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from "Roses of the South," a waltz by Johann Strauss the Younger


a. A reference standard or sample used for the quantitative comparison of properties: The standard kilogram is maintained as a measure of mass.
b. A unit specified by a scale, such as an inch, or by variable conditions, such as a day's march.
c. A system of measurement, such as the metric system.
d. The dimensions, quantity, or capacity of something as ascertained by comparison with a standard: curtains made to measure; took his measure for the suit jacket.
e. A device used for measuring.
f. The act of measuring: By measure the picture was four feet tall.
2. An evaluation or a basis of comparison: "the final measure of the worth of a society" (Joseph Wood Krutch).
3. Extent or degree: The problem was in large measure caused by his carelessness.
a. A definite quantity that has been measured out: a measure of wine.
b. A fitting amount: a measure of recognition.
c. A limited amount or degree: a measure of goodwill.
a. Limit; bounds: generosity knowing no measure.
b. Appropriate restraint; moderation: "The union of ... fervor with measure, passion with correctness, this surely is the ideal" (William James).
a. An action taken as a means to an end; an expedient: measures taken to improve energy efficiency.
b. A law or ballot initiative adopted by a legislature as a remedy for a problem.
a. Poetic meter.
b. Music The metric unit between two bars on the staff; a bar.
v. meas·ured, meas·ur·ing, meas·ures
a. To ascertain the dimensions, quantity, or capacity of: measured the height of the ceiling.
b. To mark, lay out, or establish dimensions for by measuring: measure off an area.
c. To mark off or apportion, usually with reference to a given unit of measurement: measure out a pint of milk.
d. To allot or distribute as if by measuring; mete: The revolutionary tribunal measured out harsh justice.
a. To estimate by evaluation or comparison: "I gave them an account ... of the situation as far as I could measure it" (Winston S. Churchill).
b. To bring into comparison: She measured her power with that of a dangerous adversary.
3. To serve as a measure of: The inch measures length.
4. To consider or choose with care; weigh: He measures his words with caution.
5. Archaic To travel over: "We must measure twenty miles today" (Shakespeare).
1. To be of a specific measurement: The room measures 12 by 20 feet.
2. To take a measurement.
3. To allow of measurement: White sugar measures more easily than brown.
Phrasal Verb:
measure up
1. To be the equal of something; have similar quality.
2. To have the necessary qualifications: a candidate who just didn't measure up.
beyond measure
1. In excess.
2. Without limit.
for good measure
In addition to the required amount.
in a/some measure
To a degree: The new law was in a measure harmful.

[Middle English, from Old French mesure, from Latin mēnsūra, from mēnsus, past participle of mētīrī, to measure; see mē- in Indo-European roots.]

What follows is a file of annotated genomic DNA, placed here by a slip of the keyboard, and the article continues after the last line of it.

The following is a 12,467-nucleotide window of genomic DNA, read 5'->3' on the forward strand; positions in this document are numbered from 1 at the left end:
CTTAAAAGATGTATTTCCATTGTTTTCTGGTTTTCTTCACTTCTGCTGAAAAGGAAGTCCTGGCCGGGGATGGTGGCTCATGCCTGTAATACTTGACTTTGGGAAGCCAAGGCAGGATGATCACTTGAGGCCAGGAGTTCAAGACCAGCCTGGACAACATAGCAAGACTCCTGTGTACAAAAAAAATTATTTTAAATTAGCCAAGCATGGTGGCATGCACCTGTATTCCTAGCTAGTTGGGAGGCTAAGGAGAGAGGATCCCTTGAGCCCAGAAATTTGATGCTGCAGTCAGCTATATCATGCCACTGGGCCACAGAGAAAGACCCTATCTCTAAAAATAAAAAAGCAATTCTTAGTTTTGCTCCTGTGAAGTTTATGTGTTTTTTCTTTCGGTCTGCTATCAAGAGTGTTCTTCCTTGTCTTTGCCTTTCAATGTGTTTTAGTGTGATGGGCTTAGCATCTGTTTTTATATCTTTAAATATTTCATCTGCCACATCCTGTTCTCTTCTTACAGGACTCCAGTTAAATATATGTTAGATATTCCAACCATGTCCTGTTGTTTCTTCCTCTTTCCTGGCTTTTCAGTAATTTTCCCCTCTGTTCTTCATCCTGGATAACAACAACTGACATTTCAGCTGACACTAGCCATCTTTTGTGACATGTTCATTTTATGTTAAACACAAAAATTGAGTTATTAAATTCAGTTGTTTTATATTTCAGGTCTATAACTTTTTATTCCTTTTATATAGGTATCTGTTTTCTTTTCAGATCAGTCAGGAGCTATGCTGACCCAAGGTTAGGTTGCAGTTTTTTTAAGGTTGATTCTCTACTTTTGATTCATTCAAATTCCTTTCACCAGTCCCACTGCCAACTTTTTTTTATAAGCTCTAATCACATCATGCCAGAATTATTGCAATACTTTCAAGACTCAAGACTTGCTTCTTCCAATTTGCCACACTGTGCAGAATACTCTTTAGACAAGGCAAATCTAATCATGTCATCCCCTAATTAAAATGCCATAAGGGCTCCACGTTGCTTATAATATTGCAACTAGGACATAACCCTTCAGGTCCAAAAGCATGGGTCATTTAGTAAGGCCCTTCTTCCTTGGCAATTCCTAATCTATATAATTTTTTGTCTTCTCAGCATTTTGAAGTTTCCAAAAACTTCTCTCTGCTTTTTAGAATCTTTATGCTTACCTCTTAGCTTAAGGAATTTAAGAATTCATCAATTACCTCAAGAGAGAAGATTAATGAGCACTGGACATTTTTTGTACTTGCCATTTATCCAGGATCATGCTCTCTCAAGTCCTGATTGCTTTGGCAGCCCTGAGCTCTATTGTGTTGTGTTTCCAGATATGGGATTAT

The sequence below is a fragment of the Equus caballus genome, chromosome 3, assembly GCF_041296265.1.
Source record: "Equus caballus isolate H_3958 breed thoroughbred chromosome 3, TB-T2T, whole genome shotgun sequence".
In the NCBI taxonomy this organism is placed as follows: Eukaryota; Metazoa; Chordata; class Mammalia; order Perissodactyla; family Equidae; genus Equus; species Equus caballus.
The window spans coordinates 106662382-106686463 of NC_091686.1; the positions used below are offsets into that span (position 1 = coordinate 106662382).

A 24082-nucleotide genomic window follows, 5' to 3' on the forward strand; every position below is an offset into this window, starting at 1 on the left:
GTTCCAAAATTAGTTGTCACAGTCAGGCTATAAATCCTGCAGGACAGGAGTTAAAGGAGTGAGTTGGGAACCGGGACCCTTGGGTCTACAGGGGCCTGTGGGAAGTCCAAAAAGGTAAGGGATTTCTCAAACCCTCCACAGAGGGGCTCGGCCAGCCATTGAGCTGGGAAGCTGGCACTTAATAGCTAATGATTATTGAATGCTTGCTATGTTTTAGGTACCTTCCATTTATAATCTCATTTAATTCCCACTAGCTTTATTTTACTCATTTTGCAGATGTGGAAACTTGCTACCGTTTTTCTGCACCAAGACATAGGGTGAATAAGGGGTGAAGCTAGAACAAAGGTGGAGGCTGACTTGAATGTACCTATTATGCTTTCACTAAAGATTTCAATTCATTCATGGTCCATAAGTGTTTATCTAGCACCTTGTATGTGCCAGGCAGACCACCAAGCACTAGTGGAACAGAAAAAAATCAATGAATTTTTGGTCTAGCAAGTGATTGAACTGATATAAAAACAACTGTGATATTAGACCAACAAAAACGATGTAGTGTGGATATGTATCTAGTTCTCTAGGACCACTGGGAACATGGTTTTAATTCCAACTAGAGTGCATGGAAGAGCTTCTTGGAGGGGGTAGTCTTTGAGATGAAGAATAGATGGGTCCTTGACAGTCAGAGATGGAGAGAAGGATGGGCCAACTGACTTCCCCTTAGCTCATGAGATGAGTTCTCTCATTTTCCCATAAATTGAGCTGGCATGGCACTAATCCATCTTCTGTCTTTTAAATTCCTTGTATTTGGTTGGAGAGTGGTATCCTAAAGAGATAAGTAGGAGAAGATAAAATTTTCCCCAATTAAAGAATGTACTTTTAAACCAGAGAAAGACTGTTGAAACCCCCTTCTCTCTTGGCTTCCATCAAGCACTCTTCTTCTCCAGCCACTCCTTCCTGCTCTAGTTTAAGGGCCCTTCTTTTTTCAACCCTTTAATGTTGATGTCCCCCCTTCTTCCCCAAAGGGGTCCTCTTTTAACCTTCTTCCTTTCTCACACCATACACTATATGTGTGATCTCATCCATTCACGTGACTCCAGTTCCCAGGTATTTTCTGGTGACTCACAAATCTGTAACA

meas′ur·er n.


pl n
(Geological Science) rock strata that are characterized by a particular type of sediment or deposit: coal measures.
References in classic literature ?
For the iambic is, of all measures, the most colloquial: we see it in the fact that conversational speech runs into iambic lines more frequently than into any other kind of verse; rarely into hexameters, and only when we drop the colloquial intonation.
Let us go to the king's tailor," he said; "and since he measures the king, I think, by my faith, I may do worse than allow him to measure
Stremov, carrying with him several members, went over to Alexey Alexandrovitch's side, and not contenting himself with warmly defending the measure proposed by Karenin, proposed other more extreme measures in the same direction.
It is true, as has been before observed that facts, too stubborn to be resisted, have produced a species of general assent to the abstract proposition that there exist material defects in our national system; but the usefulness of the concession, on the part of the old adversaries of federal measures, is destroyed by a strenuous opposition to a remedy, upon the only principles that can give it a chance of success.
Strict measures have been taken to put an end to disorder and to re-establish public security.
He is making game of us,' they said; and the shoemakers seized their yard measures and the tanners their leathern aprons and they gave Big Klaus a good beating.
Was it not by these headstrong measures that you forced my niece to run away from you in the country?
Hence, all my Flatland friends -- when I talk to them about the unrecognized Dimension which is somehow visible in a Line -- say, 'Ah, you mean BRIGHTNESS': and when I reply, 'No, I mean a real Dimension', they at once retort, 'Then measure it, or tell us in what direction it extends'; and this silences me, for I can do neither.
When she took the paste out to bake it, she left smears of dough sticking to the sides of the measure, put the measure on the shelf behind the stove, and let this residue ferment.
And Mopsus answered: `Ten thousand is their number, and their measure is a bushel: one fig is left over, which you would not be able to put into the measure.
Had not Congress repeatedly recommended this measure as not inconsistent with the fundamental principles of the Confederation?
Therefore measure not dispatch, by the times of sitting, but by the advancement of the business.

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